... one cannot really teach language but can only present the conditions under which it will develop spontaneously in the mind in its own way (p.51).

Chomsky went on to postulate the existence of a faculté de langage which he christened aLanguage Acquisition Device (LAD). This device would process linguistic data in obscure and largely unconscious ways to enable a child to produce and understand new data. Chomsky says: is of course necessary to distinuish carefully between these two functions of external data - the function of initiating or facilitating the operation of innate mechanisms and the function of determining in part the direction that learning will take (Chomsky, 1965, p.57).

It is important to remember that Chomsky, in his discussion of language learning, is referring to the child learning their first language. The question arises, however, to what extent the linguistic input affects the course and rate of second language learning - a vital issue for the teacher.

Brown (1973) found that when children acquiring their first language  learn certain grammatical morphemes they tend to do so in the same order (natural order) and that this order is not related to how often the children hear them or to how often parents reward the children for being correct.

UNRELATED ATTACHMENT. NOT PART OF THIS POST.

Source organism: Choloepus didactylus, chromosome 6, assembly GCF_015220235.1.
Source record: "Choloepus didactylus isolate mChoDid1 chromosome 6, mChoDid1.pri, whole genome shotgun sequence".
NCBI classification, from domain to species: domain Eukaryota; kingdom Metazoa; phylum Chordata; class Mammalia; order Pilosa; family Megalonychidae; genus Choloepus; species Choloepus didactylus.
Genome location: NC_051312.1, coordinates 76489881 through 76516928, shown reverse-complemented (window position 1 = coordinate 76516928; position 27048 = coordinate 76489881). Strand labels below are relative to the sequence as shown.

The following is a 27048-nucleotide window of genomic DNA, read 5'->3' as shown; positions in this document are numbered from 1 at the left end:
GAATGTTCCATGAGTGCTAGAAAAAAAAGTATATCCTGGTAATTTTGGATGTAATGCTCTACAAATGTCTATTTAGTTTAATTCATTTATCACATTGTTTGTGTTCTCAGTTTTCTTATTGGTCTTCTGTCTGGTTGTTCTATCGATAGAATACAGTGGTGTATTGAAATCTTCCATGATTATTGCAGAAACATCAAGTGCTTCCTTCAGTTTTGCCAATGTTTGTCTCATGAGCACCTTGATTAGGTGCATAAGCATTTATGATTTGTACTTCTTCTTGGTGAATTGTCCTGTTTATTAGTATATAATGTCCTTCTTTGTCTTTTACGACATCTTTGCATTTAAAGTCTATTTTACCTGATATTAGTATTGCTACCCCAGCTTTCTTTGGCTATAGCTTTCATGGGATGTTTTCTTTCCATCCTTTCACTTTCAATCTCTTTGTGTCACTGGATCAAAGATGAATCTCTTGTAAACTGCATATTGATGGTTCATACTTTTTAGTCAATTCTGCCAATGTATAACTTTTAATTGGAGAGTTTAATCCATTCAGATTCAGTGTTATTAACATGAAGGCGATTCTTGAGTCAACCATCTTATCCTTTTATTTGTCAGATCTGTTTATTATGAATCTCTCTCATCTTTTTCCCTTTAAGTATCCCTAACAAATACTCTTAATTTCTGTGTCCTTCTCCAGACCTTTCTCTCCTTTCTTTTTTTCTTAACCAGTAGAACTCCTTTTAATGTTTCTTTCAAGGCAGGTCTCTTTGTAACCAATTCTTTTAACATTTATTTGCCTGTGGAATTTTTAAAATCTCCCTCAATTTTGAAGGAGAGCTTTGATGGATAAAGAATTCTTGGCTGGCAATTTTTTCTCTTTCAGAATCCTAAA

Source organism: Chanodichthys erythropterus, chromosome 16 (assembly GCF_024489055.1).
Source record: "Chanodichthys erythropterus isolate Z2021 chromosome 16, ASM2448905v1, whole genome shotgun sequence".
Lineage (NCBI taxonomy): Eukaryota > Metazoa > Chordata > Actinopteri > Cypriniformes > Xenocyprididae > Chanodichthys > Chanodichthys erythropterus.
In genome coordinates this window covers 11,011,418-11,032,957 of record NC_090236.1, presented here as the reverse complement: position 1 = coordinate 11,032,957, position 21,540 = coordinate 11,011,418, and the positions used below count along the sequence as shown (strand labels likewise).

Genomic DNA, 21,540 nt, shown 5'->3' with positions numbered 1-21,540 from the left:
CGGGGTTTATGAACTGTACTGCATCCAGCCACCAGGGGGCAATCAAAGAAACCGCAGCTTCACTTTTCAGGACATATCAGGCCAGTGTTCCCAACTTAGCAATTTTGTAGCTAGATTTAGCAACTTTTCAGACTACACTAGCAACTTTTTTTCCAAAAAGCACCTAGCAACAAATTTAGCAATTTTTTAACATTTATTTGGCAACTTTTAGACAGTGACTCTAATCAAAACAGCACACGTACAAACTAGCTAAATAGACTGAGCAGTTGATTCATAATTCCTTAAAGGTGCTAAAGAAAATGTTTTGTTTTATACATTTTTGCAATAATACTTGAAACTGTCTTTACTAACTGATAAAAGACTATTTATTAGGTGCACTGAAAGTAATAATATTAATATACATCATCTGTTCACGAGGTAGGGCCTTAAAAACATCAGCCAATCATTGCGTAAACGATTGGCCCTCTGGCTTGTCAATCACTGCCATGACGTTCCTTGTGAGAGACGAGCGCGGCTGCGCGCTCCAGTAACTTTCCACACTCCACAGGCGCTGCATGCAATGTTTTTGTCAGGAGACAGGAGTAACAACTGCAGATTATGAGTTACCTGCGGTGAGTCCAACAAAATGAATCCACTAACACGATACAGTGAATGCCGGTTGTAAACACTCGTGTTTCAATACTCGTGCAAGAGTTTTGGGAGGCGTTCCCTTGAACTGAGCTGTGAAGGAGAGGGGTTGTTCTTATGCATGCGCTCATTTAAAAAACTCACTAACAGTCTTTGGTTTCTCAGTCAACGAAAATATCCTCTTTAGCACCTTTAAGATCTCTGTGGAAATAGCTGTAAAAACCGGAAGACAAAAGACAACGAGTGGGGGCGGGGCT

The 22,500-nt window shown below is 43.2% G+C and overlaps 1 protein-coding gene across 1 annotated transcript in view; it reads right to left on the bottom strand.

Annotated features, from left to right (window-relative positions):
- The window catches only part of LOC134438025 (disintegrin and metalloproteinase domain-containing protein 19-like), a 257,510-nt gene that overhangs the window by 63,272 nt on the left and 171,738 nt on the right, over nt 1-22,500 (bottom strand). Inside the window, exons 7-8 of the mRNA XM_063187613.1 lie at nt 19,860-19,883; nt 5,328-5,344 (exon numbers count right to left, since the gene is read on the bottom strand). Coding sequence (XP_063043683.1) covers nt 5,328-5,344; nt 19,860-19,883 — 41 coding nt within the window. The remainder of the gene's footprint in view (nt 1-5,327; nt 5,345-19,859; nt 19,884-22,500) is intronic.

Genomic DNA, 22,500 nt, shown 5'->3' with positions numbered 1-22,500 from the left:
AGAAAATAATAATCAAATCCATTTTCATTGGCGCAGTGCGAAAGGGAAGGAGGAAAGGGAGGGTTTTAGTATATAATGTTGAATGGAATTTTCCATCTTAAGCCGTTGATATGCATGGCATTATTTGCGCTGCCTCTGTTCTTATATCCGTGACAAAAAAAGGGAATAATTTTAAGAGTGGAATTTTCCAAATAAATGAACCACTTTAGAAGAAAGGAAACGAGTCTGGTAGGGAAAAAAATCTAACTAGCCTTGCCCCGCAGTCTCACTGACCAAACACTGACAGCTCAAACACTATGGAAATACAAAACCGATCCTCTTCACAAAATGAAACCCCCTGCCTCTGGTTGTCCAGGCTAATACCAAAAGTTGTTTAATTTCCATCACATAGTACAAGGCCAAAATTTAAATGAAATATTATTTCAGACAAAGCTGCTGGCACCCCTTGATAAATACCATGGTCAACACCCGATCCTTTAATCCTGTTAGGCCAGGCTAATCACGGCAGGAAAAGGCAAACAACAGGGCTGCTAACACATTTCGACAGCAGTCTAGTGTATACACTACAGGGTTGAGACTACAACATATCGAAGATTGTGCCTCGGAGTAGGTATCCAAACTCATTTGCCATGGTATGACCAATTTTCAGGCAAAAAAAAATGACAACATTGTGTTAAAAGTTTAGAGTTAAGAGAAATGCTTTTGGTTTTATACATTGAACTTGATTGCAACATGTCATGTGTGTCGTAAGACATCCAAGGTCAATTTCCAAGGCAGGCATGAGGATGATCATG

Some researchers attempted to show that this would also hold true for second language acquisition. If so, it might be claimed that how teachers select, grade or order linguistic input is not related to success of language learning.

Dulay and Burt (1974) led the search for innate orders of acquisition among second language learners, hoping to replicate Brown's findings. They claimed to find similar natural orders and stated:

   ...any theory or account of language acquisition... must take into account the independent and central contribution of internal mechanisms to the construction of the new language system (p.77)

Dulay and Burt (1978) labelled these internal mechanisms creative construction and re-christened Chomsky's LAD the cognitive organiser. There was now a basis for a model of second language acquisition where unconscious processes would play a fundamental role.

Interestingly, Dulay and Burt (1978) also noted: